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All Sunscreen is Created Equal

Sunscreen

Photo Credit: Flickr/Sunny Ripert

All Sunscreen is Created Equal

By Jessica Klimczak on July 16, 2015

Nowadays sunscreen isn’t just for a day spent lying by the pool. It is recommended by the American Academy of Dermatology to apply sunscreen everyday you plan on being outside for any length of time. This recommendation doesn’t come as a surprise when you learn how melanoma is the number one form of cancer in the United States with over 70,000 cases of melanoma being diagnosed in 2014. Sadly, the American Cancer Society estimates almost 10,000 people died of melanoma last year. While those numbers are scary, the good news is you can take the right steps to minimize your risk.

The tricky part is which sunscreen to purchase. When you walk into your local sundries store there is no doubt an entire aisle dedicated to sunscreen and burn lotions. It makes you stop and wonder if they could all be equally effective. The first thing to consider is the type of sunscreen.

There are two basic sunscreen categories: physical and chemical. Both protect your skin from the sun’s harmful rays but the process in which they do so is different. Physical sunscreen acts as a physical blockade on your skin from the sun. Chemical sunscreen is more of a sun ray absorber and in some versions they can also use chemical filters to disperse the sunlight.

While the two types are both effective at blocking the sun, there are concerns around the way chemical sunscreen interacts with the body’s hormones and could produce free radicals when they come into contact with the skin. The popularity of chemical sunscreen comes from the ease in which it is applied and the broad spectrum protection even though you typically need to wait a certain amount of time before going out in the sun.

On the other hand, physical sunscreens use minerals instead of chemicals for sun protection. It is recommended that people with sensitive skin use physical sunscreen as the all natural ingredients are less likely to cause a reaction. The application is effective immediately but they do leave a white residue on the skin.

Secondly, you need to consider the SPF rating. SPF stands for sun protection factor. What is the difference between SPF 15 and SPF 30? Essentially the number indicates how much longer you could stay out in the sun than if you didn’t have any sunscreen on at all. SPF 15 provides the ability to stay in the sun 15 times longer than you would be able to without applying sunscreen. If your skin starts to burn in 15 minutes without sunscreen you could argue that applying SPF 15 would allow you to spend 225 minutes in the sun until you started to burn. In addition, the higher the SPF, the more UVB rays are blocked from your skin (93% versus 97% between SPF 15 and SPF 30). While SPF can block UVB rays, they do not protect from UVA. Additional ingredients in sunscreen like titanium dioxide or zinc oxide can help protect you from UVA rays but there is yet to be a standard measurement for how long these ingredients will keep you protected.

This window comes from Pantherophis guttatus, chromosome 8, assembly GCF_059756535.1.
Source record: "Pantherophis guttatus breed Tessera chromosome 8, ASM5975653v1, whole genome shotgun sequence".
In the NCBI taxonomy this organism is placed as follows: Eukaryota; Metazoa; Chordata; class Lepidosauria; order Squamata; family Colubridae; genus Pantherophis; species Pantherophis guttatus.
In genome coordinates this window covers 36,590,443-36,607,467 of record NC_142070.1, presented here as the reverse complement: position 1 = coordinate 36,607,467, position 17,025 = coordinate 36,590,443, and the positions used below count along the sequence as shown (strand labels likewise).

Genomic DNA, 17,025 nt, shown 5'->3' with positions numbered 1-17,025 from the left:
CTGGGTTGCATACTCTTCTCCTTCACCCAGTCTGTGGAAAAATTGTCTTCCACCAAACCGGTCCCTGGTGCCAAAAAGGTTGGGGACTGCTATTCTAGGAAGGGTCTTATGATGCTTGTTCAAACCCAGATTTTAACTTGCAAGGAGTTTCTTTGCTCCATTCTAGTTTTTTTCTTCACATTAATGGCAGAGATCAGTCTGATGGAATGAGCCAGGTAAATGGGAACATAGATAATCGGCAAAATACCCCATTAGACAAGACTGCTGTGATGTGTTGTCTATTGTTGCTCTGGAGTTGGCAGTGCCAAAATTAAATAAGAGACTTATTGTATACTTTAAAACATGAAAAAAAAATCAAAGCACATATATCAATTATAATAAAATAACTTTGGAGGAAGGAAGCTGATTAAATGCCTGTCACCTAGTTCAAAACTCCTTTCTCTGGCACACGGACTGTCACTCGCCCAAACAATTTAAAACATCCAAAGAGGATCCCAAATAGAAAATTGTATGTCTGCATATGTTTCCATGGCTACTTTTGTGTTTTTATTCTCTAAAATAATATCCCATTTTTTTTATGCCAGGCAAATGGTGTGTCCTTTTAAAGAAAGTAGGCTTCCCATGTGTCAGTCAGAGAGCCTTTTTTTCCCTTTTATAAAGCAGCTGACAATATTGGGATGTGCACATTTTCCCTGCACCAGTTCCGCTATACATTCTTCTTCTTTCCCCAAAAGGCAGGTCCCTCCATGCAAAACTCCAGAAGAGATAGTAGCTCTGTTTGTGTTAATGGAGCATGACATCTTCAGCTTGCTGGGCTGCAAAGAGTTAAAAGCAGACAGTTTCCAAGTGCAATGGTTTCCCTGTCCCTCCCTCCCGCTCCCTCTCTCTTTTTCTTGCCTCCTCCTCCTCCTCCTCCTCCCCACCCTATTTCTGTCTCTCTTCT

Simple math is not the best way to choose an SPF given the multitude of environmental factors that can increase your chance of burning. Improper application or reapplication, exposure to water or sweat can cause decreased protection. If you plan to spend a long time in the sun you may want to consider sun protective clothing to fully protect you from the sun’s harmful rays.  

When it comes to all sunscreen being equal we can confidently say this statement is FALSE. While there are many schools of thought on the chemical versus physical sunscreen debate it is clear the differences in the products establishes that they are not created equal. Regardless, the best sunscreen is one that is over 30 SPF and applied properly.

If you would like to speak with a dermatologist about sunscreen or skin concerns, click here >